Want to read Slashdot from your mobile device? Point it at m. Good readers of Slashdot, this is The real Steven Woston's website.
For the new ham radio enthusiast, setting up the gear can be a challenge. This is especially true for starter radios that are known to be high on features and design but low on intuitive usability. To that end, I took the easy road and purchased a couple of portable Baofeng radios so that I could communicate with the rest of the world when the grid is down.
Benton County, MO owns an amateur radio repeater which is maintained by our office. It is open to all regular amateur radio use on a daily basis. During emergencies, the repeater is called into service to provide redundant communications in case primary forms of communications are overwhelmed, inoperable, or inaccessible.
These amateur radio repeaters provide a very valuable service to many stations, and in particular those that do not have particularly good locations or those amateur radio stations that are using only low power. A repeater, whether an amateur radio repeater or even a commercial repeater is a station that receives a signal on one frequency and simultaneously re-transmits it on another. Repeaters are sited in good locations with good coverage enabling stations that can access the repeater to be heard on the output and thereby take advantage of the location of the repeater. Effectively it gives the low power amateur radio station the same coverage as that of the repeater.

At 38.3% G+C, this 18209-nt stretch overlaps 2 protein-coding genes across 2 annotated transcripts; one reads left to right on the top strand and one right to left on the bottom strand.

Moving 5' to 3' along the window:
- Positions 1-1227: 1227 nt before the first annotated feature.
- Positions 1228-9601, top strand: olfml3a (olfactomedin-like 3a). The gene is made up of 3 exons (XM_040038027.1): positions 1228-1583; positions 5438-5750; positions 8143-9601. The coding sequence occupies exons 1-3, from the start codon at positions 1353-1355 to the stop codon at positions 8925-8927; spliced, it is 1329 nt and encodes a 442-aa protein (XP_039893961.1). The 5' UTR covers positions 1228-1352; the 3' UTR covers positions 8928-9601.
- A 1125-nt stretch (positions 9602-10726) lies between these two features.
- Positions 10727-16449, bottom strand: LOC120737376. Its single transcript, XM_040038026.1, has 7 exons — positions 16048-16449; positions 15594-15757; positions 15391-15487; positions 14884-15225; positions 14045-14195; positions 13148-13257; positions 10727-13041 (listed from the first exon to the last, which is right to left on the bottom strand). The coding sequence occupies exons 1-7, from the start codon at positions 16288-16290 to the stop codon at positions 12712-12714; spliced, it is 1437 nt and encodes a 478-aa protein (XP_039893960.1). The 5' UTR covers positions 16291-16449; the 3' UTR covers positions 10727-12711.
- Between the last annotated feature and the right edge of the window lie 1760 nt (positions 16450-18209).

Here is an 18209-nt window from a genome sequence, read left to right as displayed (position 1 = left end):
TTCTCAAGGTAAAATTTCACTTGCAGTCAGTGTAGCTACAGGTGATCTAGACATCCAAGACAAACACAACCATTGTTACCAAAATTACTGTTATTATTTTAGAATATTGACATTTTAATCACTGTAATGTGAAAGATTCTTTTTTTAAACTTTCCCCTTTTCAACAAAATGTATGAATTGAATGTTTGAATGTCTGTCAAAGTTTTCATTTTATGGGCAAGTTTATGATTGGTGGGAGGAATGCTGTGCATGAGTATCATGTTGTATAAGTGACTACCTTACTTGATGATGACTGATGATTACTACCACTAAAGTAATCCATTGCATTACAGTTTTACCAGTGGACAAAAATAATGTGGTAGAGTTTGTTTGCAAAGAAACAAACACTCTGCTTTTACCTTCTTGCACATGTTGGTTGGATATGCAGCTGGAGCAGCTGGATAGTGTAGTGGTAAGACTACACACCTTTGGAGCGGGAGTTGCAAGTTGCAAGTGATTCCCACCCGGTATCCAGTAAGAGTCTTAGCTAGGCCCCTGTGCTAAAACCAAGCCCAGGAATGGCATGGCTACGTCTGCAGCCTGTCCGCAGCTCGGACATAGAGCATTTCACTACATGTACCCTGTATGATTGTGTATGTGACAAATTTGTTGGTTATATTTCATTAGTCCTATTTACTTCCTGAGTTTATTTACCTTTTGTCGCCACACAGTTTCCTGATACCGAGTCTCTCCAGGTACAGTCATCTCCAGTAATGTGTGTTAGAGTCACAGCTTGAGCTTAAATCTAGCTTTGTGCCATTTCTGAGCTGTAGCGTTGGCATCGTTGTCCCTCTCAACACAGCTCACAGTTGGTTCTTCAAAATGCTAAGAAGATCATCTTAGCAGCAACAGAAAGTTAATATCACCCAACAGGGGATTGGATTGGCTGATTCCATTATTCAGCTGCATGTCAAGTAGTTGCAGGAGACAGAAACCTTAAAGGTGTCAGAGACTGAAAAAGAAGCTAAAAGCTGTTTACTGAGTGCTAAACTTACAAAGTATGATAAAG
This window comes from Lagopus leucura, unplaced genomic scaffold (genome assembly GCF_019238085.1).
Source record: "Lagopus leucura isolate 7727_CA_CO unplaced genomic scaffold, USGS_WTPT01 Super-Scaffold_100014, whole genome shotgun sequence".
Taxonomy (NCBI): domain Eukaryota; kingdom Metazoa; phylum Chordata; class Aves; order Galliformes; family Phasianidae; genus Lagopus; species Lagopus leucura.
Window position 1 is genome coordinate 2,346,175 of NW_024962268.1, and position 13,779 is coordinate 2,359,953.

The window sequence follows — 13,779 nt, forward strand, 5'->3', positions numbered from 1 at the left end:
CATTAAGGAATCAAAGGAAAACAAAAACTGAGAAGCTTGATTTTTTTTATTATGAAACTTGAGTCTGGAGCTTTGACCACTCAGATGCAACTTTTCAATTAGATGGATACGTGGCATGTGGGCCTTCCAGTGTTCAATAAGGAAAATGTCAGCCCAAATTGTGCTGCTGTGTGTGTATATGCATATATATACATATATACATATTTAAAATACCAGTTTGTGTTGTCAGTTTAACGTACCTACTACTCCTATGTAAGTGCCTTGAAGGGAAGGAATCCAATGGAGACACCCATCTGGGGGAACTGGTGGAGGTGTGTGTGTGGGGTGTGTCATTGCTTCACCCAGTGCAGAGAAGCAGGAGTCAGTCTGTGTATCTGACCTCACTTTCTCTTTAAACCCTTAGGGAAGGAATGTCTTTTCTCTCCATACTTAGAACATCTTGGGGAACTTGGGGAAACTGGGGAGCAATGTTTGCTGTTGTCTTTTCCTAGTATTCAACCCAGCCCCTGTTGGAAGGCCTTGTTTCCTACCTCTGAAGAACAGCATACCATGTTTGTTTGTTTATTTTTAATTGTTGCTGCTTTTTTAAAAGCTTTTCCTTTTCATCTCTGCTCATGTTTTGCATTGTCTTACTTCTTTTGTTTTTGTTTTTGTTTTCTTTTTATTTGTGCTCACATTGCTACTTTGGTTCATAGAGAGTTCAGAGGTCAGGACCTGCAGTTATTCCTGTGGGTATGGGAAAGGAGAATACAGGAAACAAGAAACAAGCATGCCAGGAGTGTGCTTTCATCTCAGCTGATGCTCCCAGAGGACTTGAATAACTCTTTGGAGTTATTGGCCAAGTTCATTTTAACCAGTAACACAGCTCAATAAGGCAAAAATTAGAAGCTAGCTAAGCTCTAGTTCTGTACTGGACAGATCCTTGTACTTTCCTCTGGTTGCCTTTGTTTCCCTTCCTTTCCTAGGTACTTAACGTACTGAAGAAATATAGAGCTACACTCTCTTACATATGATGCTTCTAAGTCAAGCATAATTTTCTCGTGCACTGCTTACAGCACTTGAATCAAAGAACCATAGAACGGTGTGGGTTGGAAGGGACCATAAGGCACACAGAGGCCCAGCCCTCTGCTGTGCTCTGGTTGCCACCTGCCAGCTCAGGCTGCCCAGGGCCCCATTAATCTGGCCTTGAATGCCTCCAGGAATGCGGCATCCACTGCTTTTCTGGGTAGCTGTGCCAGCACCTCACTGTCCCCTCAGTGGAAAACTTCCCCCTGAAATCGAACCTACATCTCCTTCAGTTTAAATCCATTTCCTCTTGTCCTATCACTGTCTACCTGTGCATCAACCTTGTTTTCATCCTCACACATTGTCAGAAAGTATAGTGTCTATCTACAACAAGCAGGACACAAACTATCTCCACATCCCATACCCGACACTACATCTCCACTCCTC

South Vancouver Island has a vibrant amateur radio community, but keeping track of all the frequencies can be difficult. I've created the following charts to document some of the more common simplex, repeater and low-speed data frequencies for the region. If you notice any errors or omissions don't hesitate to contact me I've created a Getting Started Guide to help new hams get going on the 2m band.
We also have a very sophisticated Mobile Emergency Communications Trailer that can be deployed directly to an Emergency. VHF Like Like.
Club members support various community events throughout the year. Many of the club members get together Sunday afternoons at 3pm for a coffee and the opportunity to talk about radio and the latest events taking place. Join us we would welcome the chance to meet some new hams and those curious about the technology.
The object of the Club shall be to advance the art of amateur radio communications, to further the knowledge of electronics, to provide communications to the civil authority in time of emergency, to assist when communications are required in other community endeavors, and to foster goodwill and fellowship among radio amateurs. Amateur Radio is a non-commercial radio communication service whose primary aims are public service, technical training and experimentation, and communication between private persons. Amateur Radio operators are commonly called hams. Hams generally communicate with each other recreationally but also provide communications for others at public events or in times of emergency or disaster.
The purpose of the Society is to promote Amateur Radio technology, provide education in its operation and use and support local networks, emergency communications, community events and member activities. Our goal is to foster and promote amateur radio and encourage "radio activity" and be ready to provide communications in time of need. It requires a tone of